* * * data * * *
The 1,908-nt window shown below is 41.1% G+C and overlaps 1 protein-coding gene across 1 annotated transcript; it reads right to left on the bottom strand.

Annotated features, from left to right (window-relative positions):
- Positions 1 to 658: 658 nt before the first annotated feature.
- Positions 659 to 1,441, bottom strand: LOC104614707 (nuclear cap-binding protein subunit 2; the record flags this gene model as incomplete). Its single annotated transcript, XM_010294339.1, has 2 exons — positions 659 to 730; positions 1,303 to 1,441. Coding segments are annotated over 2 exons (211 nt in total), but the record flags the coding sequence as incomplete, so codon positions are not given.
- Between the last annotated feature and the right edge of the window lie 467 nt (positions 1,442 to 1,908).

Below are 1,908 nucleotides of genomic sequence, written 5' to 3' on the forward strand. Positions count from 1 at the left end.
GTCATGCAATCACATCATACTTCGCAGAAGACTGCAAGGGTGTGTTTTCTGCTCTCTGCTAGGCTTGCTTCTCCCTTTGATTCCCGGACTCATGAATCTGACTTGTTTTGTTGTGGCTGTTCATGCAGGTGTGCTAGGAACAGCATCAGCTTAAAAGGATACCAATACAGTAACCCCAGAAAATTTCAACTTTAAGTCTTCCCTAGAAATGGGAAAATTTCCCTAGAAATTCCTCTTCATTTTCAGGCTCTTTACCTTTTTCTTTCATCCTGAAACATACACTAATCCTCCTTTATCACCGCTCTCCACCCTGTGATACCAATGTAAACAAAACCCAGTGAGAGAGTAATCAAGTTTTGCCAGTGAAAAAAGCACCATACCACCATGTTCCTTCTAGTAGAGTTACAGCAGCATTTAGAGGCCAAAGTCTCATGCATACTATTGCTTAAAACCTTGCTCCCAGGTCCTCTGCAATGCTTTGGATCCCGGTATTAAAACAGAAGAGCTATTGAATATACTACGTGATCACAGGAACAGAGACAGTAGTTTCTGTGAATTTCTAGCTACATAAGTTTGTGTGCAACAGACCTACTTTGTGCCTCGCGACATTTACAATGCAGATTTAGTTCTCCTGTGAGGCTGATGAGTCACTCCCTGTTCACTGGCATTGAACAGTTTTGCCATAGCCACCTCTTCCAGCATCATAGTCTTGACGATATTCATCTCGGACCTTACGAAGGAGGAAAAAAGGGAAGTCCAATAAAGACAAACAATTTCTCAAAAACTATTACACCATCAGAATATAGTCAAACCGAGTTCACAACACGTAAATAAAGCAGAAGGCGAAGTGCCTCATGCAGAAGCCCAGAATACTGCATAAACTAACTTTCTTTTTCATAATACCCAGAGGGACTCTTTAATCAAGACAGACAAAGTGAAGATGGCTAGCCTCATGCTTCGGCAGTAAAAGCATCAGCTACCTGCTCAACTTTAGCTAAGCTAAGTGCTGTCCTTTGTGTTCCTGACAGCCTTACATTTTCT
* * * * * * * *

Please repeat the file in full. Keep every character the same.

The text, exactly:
The 1,908-nt window shown below is 41.1% G+C and overlaps 1 protein-coding gene across 1 annotated transcript; it reads right to left on the bottom strand.

Annotated features, from left to right (window-relative positions):
- Positions 1 to 658: 658 nt before the first annotated feature.
- Positions 659 to 1,441, bottom strand: LOC104614707 (nuclear cap-binding protein subunit 2; the record flags this gene model as incomplete). Its single annotated transcript, XM_010294339.1, has 2 exons — positions 659 to 730; positions 1,303 to 1,441. Coding segments are annotated over 2 exons (211 nt in total), but the record flags the coding sequence as incomplete, so codon positions are not given.
- Between the last annotated feature and the right edge of the window lie 467 nt (positions 1,442 to 1,908).

Below are 1,908 nucleotides of genomic sequence, written 5' to 3' on the forward strand. Positions count from 1 at the left end.
GTCATGCAATCACATCATACTTCGCAGAAGACTGCAAGGGTGTGTTTTCTGCTCTCTGCTAGGCTTGCTTCTCCCTTTGATTCCCGGACTCATGAATCTGACTTGTTTTGTTGTGGCTGTTCATGCAGGTGTGCTAGGAACAGCATCAGCTTAAAAGGATACCAATACAGTAACCCCAGAAAATTTCAACTTTAAGTCTTCCCTAGAAATGGGAAAATTTCCCTAGAAATTCCTCTTCATTTTCAGGCTCTTTACCTTTTTCTTTCATCCTGAAACATACACTAATCCTCCTTTATCACCGCTCTCCACCCTGTGATACCAATGTAAACAAAACCCAGTGAGAGAGTAATCAAGTTTTGCCAGTGAAAAAAGCACCATACCACCATGTTCCTTCTAGTAGAGTTACAGCAGCATTTAGAGGCCAAAGTCTCATGCATACTATTGCTTAAAACCTTGCTCCCAGGTCCTCTGCAATGCTTTGGATCCCGGTATTAAAACAGAAGAGCTATTGAATATACTACGTGATCACAGGAACAGAGACAGTAGTTTCTGTGAATTTCTAGCTACATAAGTTTGTGTGCAACAGACCTACTTTGTGCCTCGCGACATTTACAATGCAGATTTAGTTCTCCTGTGAGGCTGATGAGTCACTCCCTGTTCACTGGCATTGAACAGTTTTGCCATAGCCACCTCTTCCAGCATCATAGTCTTGACGATATTCATCTCGGACCTTACGAAGGAGGAAAAAAGGGAAGTCCAATAAAGACAAACAATTTCTCAAAAACTATTACACCATCAGAATATAGTCAAACCGAGTTCACAACACGTAAATAAAGCAGAAGGCGAAGTGCCTCATGCAGAAGCCCAGAATACTGCATAAACTAACTTTCTTTTTCATAATACCCAGAGGGACTCTTTAATCAAGACAGACAAAGTGAAGATGGCTAGCCTCATGCTTCGGCAGTAAAAGCATCAGCTACCTGCTCAACTTTAGCTAAGCTAAGTGCTGTCCTTTGTGTTCCTGACAGCCTTACATTTTCT